(5) comments

Mark Hayes

This country offers opportunity to all that take advantage. Socialist idealism is a disease, not a cure.

Lowell Simon

Bob - sorry but you get a D in economics. Socialists do NOT believe that resources are finite, they believe that it takes a system of people to expand resources, therefore one individual or one corporation does not succeed in a vacuum. Those that built the interent or the roads or the police and firefighters all helped in the success of any particular business. They should not be left out of the benefits of capitalist success. You talk about Supply and Demand theory but you keep leaving out demand. In healthcare the problem is not too little supply, it's too great demand. As Americans age and we continue to find cures for cancer, AIDS, diabetes, etc. and we allow drug costs to skyrocket into the tens of thousands of dollars per month demand only increases. Supply is actually increasing (except in rural areas - a different issue), but because demand is increasing at a greater rate, prices rise. Your story about housing in NY also assumes that supply is finite, why? Rent controls will only reduce supply if demand doesn't exceed it. Are you suggesting that rent control in NYC kept developers out? If only that were true - we might not have a Trump Presidency. You go on to assume that reduced regulation would cause supply to exceed demand (surplus) and therefore prices would go down. Only misguided and poorly implemented Capitalism creates surplus (and shortage). Smart Capitalists try to keep supply just behind demand. When you say that the law of supply and demand dooms every socialist experiment you miss the fact that the true visionaries of the Constitution (Jefferson, Madison, Hamilton, Paine and even Washington and Adams) took pains to not only protect individual rights but to ensure that "The People" were the real bosses. What "socialists" are telling immigrants (like my dad) is that you are worthy of a piece of the pie.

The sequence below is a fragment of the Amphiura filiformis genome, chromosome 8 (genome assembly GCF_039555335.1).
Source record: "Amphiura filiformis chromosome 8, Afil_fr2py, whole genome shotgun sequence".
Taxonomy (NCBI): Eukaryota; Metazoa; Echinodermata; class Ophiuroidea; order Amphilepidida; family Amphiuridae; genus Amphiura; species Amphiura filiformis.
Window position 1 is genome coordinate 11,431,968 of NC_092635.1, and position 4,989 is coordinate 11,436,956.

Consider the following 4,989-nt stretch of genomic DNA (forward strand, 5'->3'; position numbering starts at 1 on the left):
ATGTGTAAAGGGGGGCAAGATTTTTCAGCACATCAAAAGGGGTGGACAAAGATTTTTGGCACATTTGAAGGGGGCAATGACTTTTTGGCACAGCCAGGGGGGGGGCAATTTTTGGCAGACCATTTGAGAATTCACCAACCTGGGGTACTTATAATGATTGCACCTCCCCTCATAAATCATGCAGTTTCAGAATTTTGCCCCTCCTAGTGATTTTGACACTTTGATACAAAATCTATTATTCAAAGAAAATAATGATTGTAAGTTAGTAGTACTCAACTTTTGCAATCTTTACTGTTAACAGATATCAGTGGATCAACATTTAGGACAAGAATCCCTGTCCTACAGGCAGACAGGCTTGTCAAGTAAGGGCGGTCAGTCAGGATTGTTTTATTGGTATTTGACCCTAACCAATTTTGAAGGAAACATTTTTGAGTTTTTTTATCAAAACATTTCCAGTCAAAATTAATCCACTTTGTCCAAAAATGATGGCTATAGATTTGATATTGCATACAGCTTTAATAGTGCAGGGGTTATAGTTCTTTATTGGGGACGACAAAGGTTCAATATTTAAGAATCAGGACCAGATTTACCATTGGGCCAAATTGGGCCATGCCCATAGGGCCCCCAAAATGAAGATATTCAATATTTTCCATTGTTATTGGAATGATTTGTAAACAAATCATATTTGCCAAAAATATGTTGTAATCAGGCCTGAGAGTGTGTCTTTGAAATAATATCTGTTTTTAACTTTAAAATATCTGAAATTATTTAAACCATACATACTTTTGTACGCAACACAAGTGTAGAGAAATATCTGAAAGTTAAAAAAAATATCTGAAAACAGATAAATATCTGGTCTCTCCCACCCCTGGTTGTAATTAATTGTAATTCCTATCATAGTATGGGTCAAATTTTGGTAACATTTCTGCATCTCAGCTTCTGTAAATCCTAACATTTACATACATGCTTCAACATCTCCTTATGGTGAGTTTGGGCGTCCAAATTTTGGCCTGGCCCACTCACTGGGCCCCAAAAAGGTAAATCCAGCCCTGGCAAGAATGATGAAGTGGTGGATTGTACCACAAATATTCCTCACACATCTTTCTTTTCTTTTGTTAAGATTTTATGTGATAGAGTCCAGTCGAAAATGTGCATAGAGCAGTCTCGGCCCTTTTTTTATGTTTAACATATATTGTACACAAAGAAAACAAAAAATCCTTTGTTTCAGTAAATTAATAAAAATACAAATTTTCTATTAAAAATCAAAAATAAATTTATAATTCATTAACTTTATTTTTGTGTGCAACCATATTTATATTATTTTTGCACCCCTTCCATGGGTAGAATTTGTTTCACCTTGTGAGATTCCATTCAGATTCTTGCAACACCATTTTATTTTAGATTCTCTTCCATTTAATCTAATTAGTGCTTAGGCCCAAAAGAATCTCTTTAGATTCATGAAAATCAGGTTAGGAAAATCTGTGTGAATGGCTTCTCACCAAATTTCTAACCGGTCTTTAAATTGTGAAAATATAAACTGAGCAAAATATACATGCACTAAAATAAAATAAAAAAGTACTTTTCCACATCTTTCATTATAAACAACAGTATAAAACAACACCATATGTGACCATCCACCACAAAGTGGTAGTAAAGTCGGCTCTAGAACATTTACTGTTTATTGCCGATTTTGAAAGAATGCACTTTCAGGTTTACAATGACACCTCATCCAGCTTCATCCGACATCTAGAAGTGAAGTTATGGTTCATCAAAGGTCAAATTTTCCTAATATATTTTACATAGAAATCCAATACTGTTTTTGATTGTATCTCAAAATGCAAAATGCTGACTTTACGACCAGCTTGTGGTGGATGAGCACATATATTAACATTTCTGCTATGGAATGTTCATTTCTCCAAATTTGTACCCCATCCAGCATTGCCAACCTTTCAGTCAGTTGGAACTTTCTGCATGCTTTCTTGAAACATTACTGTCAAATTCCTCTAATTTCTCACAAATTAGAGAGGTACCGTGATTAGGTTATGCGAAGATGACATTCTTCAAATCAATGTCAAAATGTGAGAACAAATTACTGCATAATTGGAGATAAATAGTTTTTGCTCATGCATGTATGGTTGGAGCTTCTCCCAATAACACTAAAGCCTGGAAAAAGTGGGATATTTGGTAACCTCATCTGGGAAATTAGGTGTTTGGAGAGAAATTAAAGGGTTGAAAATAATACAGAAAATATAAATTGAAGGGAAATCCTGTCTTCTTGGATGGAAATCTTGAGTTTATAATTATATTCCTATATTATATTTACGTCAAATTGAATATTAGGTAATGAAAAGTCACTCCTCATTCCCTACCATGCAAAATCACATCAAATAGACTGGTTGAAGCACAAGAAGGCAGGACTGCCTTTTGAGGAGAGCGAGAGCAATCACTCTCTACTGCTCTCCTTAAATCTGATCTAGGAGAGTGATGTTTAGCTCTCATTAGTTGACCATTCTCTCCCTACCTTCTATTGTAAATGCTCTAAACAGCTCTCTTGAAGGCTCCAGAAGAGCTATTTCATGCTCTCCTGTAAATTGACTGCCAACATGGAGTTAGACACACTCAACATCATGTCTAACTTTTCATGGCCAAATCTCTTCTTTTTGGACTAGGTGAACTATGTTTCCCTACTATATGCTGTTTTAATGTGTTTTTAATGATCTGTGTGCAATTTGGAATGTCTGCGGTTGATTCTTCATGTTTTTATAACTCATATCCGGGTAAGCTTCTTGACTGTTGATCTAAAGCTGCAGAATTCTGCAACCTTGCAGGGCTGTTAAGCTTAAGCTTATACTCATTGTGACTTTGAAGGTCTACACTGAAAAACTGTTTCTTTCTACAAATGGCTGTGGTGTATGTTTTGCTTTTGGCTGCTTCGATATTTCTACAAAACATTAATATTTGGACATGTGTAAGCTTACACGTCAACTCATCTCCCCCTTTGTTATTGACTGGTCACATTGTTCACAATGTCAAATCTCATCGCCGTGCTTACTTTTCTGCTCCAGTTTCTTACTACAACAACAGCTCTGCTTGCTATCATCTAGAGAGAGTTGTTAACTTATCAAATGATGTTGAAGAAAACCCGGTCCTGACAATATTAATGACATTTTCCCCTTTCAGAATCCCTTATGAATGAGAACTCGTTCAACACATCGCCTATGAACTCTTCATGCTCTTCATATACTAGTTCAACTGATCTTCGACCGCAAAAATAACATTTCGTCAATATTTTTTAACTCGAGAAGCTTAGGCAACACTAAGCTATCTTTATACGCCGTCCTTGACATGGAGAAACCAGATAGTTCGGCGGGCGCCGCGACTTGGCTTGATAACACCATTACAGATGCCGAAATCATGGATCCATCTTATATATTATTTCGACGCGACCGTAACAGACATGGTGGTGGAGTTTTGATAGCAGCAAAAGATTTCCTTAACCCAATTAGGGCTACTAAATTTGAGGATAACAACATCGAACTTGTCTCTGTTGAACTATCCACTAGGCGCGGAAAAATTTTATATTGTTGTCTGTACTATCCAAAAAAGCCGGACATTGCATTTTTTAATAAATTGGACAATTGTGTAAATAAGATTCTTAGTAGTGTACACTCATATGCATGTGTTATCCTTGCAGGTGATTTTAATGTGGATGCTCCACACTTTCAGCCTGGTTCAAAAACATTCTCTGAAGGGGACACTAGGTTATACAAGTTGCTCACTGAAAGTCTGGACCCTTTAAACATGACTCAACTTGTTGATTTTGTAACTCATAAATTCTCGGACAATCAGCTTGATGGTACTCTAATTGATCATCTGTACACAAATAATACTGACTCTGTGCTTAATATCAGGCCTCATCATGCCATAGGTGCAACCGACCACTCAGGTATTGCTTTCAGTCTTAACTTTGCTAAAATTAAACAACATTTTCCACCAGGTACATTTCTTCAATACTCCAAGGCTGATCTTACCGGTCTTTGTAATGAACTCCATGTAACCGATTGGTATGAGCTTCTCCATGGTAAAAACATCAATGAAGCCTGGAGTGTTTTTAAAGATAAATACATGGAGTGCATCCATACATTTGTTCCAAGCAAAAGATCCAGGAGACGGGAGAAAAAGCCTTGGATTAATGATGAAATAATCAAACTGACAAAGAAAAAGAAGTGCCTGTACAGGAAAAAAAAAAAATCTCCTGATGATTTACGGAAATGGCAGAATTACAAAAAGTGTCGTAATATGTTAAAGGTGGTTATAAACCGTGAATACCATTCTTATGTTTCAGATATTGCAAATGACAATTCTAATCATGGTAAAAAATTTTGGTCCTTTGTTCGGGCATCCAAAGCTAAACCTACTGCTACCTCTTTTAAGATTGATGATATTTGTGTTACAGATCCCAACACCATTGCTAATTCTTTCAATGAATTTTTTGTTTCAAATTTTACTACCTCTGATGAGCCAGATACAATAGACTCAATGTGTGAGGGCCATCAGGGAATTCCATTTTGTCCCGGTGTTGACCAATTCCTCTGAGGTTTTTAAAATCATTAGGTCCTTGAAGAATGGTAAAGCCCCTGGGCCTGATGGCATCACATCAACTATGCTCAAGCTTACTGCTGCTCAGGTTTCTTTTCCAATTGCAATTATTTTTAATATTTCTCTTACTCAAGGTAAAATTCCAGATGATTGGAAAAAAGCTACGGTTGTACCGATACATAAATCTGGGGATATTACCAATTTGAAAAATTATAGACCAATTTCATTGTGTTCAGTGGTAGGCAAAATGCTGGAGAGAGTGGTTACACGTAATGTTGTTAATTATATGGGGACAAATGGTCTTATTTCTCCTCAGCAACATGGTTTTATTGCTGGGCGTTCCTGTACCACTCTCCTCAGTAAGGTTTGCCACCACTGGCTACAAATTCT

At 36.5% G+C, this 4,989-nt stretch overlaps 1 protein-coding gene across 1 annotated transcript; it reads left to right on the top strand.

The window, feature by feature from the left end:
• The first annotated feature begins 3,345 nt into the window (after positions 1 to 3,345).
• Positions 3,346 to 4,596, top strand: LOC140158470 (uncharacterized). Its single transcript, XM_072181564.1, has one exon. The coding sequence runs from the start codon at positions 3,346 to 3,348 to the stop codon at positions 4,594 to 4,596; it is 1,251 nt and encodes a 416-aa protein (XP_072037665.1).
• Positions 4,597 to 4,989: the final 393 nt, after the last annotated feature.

ken leary

Yet another person demonstrating total ignorance on a subject they choose to discuss. Neoclassic/neoliberal capitalism has three goals: invest capital to enhance profit; defend the ability to collect that profit (constant war, militarized police, for profit prisons and internment camps for children, ); and remove all regulations which infringe on profit . Experience demonstrates that these goals are incompatible with the overall health and welfare of societies. And in spite of all uninformed talk by people who are too lazy to research a subject they shoot their mouths off about, the world is closing in on us. The financial terrorists need a place to invest their money and they are privatizing, with the help of their bought politicians, any and everything which should be publicly owned and operated so that we, the people, can pay rent to the one percent. Once again, three people own as much wealth as the bottom fifty percent of all U.S. citizens. Ten percent of USA citizens own eighty-four percent of all stocks. There are more empty apartments in NYC than there are homeless people. We are at “war” in seven countries now and looking to expand. We, the USA, are less than five percent of the world population and we are at war with anybody who challenges our control of their resources. Capitalism, the way the USA is organized, is over. The sooner you dinosaurs acknowledge this fact the fewer people we will have to destroy in the pursuit of “profit.” Of course fascism is always an option, and actually seems to be the current plan, but it will only succeed if the sheep follow the unjustified authority rather than think for themselves.

Kent Misegades

Just like many of the phony leaders of the Vietnam War protests, those espousing supposed virtues of socialism already have their nest egg secured. I’d bet the vast majority work for the government or enjoy a fat government pension, providing them the luxury to criticize the Capitalists whose toil provide their many comforts. The final pages of Atlas Shrugged predict how this ends.

Lowell Simon

Not me Kent - I was a small business owner for 25 years and became a public school teacher for 10 years after that.